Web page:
It was, as Sergeant Pepper might say, 19 years ago today. On February 13, 1995 to be precise, I made an unforgettable, hair-raising trip aboard an eastbound Goderich-Exeter plow working from Goderich, Ontario, to Stratford and return. I photographed part of the train’s journey, and then rode shotgun aboard GEXR 55437 (a 1950-vintage Russell plow of CN pedigree) with Brad Jolliffe as far as mileage 9.5, where I traded off with Bill Miller. The fare for passage was working the helper position in the plow, which involved operating the left-side wing as well as the flanger blade. We battled every inch of the way, stalling in heavy drifts, and backing out for a second, and often third attempt to ram through; stopping to thaw frozen train lines, and hanging on for dear life the rest of the time, squinting to find snowplow signs in a blinding blizzard and often yanking in wings and pulling up the flanger blade in the nick of time.
The trip inspired an essay in Passing Trains, published the following year. When the book was released in the fall of 1996, we held the traditional launch party at Jim Brown’s Alliston station. In the course of the evening, I had Brad sign the page with the essay documenting the experience. Nineteen years later, memories of that wild ride still quicken my pulse, and the autograph on page 74 of Passing Trains is a treasure.
The content of that essay, enhanced with additional illustration, is included below.
Lake-Effects and Legends
“Hang on!” Brad Jolliffe shouts across the cupola. “This is going to be rough.” Before the words are out, the battered Russell-built wedge plow slices into a heavy drift and begins to rock, shake, and bounce violently. An explosion of snow swallows the plow and a barrage of frozen chunks pound against the cupola windows. Visibility is nil and speed is dropping rapidly as Jolliffe squeezes the transmit key on the radio mike and tells the hogger to give it all he’s got. Back in the cab of Goderich-Exeter GP9 No. 180, Tom Jackson widens the throttle to Run 8, but the aged Geep’s 1,750 horsepower is no match for the heavy drifts. Within a train length, Goderich-Exeter "Work Extra 180 Snowplow" is stalled in the frame-deep snow east of Mitchell, Ontario.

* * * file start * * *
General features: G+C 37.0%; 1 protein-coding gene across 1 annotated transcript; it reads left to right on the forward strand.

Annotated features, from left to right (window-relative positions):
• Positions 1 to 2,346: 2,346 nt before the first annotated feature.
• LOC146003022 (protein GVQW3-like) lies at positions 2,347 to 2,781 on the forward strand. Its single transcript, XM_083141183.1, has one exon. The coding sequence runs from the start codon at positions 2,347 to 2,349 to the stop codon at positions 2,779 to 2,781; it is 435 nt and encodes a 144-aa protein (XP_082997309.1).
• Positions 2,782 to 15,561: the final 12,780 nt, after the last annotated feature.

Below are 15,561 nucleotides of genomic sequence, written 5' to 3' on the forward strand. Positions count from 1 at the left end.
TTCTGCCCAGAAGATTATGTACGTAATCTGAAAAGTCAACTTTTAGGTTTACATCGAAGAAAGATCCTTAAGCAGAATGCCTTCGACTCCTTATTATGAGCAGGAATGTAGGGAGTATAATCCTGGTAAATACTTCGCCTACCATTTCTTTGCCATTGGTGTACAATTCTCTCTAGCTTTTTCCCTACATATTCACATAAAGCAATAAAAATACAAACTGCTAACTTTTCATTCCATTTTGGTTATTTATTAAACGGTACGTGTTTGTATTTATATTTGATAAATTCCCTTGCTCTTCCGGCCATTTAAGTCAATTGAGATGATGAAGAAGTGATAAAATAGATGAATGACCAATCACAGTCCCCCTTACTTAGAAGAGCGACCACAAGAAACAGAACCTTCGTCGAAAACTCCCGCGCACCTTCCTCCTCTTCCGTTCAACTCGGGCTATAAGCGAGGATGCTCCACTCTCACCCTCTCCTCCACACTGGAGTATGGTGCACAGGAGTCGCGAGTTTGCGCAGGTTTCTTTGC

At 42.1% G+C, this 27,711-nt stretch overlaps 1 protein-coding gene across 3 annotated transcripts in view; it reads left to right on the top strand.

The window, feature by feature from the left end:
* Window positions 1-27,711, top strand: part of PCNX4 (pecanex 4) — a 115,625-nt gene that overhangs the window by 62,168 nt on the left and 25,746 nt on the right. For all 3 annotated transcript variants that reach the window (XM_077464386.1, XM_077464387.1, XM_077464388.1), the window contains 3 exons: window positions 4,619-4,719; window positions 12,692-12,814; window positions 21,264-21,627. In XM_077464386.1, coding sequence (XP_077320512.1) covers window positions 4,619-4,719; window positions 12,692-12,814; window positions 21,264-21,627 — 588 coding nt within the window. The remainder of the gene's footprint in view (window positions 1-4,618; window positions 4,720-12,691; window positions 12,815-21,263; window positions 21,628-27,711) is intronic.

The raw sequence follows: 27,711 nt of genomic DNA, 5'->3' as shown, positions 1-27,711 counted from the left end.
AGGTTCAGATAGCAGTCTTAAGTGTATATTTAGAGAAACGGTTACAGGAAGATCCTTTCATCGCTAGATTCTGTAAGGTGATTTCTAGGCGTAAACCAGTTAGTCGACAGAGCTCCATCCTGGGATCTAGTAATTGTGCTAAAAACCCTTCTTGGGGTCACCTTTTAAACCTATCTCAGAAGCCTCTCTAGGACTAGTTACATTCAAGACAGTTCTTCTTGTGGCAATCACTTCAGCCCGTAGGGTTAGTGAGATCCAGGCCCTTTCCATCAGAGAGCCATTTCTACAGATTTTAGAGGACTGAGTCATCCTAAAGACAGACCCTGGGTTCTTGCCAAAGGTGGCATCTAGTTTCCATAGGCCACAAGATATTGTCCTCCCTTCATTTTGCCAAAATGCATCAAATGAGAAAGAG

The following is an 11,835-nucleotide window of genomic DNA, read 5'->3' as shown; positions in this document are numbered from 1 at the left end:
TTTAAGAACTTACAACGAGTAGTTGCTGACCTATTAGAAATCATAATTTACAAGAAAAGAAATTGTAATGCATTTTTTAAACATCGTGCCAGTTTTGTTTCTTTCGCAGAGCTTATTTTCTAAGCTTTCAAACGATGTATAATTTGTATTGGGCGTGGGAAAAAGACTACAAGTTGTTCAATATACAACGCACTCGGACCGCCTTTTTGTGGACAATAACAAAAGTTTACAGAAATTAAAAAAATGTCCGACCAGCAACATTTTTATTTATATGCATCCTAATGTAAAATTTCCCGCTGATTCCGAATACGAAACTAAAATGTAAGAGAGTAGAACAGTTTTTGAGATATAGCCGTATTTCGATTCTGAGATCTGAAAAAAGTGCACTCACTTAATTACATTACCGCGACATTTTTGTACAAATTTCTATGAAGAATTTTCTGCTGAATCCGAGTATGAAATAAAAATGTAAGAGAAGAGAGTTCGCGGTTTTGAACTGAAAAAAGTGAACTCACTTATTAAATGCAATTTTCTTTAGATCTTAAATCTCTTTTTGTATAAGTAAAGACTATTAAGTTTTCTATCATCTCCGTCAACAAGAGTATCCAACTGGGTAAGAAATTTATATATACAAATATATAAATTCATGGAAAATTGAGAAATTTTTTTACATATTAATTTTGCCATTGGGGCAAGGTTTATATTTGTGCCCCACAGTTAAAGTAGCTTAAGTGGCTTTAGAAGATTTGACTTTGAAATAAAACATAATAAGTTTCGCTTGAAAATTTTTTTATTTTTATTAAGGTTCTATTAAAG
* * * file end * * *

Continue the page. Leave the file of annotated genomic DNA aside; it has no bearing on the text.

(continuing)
With a loud rush of air, the plow’s wings retract and bang tightly against the carbody to allow the train to back clear of the drift. However, No. 180 will not make the transition to reverse until Jackson, with water from melting snow dripping off the cab ceiling and running down the electrical cabinet walls, manipulates the relays by hand. Had the risky procedure failed, the Plow Extra would have been stranded as drifting snow quickly filled in the cut behind the train — a situation with which Jolliffe and Jackson are all too familiar.
Nervously eyeing the air gauges — and watching the pressure slowly drop as the train line freezes — Jolliffe gives the highball to attack the drift a second time. With a half-mile run, Work Extra 180 Snowplow charges forward, and like a rough-riding rodeo bronc, the old Russell bucks and heaves, bounces and bumps and breaks its way through. Victory comes at a price though, for the plow’s air-reservoir pressure has dropped to 35 pounds and alarm bells are ringing aboard the 180 as the Extra grinds to a halt just clear of the drift. While Jackson cuts out a troublesome traction motor, Jolliffe drops to the ground, parts the air hoses between the engine and plow, and adds a measure of alcohol in an effort to thaw the frozen train line. Nearly a half hour will pass before the plow is able to resume the battle to reach Stratford.
Since coming on duty at Goderich at dawn, the crew have struggled to make 35 miles in 8 hours; the sun will have set by the time they make Stratford, just 46 miles from their starting point on the shore of Lake Huron. It will be near midnight when the train limps back in to Goderich with its weary crew, half-frozen plow and crippled GP9. By snowbelt standards, that’s a good day.
Winter railroading in the southern Ontario snowbelt, where lake-effect snows bring annual accumulations of over 100 inches and high winds pile hard-packed drifts 10 to 12 feet deep, is the stuff of legends. Seasoned veterans tell of plows flipping end over end; of snow smashing cab and cupola windows and burying crews inside; of trains stranded for days and even weeks; and of harrying trips and wild rides that could fill a book on their own.
With the abandonment of hundreds of miles of trackage in the lee of Lake Huron, snowbelt railroaders have become a vanishing breed. Indeed, the Goderich-Exeter crews working GEXR’s former CN Stratford-Goderich and Clinton Jct.-Centralia lines are among the last. However, as long as steel rails cross the squall lines and streamers that blow inland from Lake Huron each winter; as long as railroaders are up to the challenge of battling blinding snowstorms and headlight-high drifts — and brave enough to climb aboard ancient wedge plows for nerve-wracking, adrenalin-pumping, bone-rattling rides — the legend will remain alive.